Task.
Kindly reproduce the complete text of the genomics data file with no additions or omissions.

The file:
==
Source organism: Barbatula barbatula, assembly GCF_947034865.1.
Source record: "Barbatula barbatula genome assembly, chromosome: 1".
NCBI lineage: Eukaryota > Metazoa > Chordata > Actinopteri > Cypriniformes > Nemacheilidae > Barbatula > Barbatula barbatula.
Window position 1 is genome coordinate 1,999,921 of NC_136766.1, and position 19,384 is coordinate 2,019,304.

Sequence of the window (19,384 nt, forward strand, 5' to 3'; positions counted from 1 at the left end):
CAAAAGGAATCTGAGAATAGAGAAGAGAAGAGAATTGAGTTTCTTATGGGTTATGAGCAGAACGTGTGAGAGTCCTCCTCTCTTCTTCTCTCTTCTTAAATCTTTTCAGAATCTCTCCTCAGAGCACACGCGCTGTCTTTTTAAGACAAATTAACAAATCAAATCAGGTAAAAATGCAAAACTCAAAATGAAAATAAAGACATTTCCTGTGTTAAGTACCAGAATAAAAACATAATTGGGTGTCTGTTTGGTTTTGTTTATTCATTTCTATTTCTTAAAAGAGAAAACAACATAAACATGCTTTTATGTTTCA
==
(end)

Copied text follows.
Source organism: Barbatula barbatula, assembly GCF_947034865.1.
Source record: "Barbatula barbatula genome assembly, chromosome: 1".
NCBI lineage: Eukaryota > Metazoa > Chordata > Actinopteri > Cypriniformes > Nemacheilidae > Barbatula > Barbatula barbatula.
Window position 1 is genome coordinate 1,999,921 of NC_136766.1, and position 19,384 is coordinate 2,019,304.

Sequence of the window (19,384 nt, forward strand, 5' to 3'; positions counted from 1 at the left end):
CAAAAGGAATCTGAGAATAGAGAAGAGAAGAGAATTGAGTTTCTTATGGGTTATGAGCAGAACGTGTGAGAGTCCTCCTCTCTTCTTCTCTCTTCTTAAATCTTTTCAGAATCTCTCCTCAGAGCACACGCGCTGTCTTTTTAAGACAAATTAACAAATCAAATCAGGTAAAAATGCAAAACTCAAAATGAAAATAAAGACATTTCCTGTGTTAAGTACCAGAATAAAAACATAATTGGGTGTCTGTTTGGTTTTGTTTATTCATTTCTATTTCTTAAAAGAGAAAACAACATAAACATGCTTTTATGTTTCA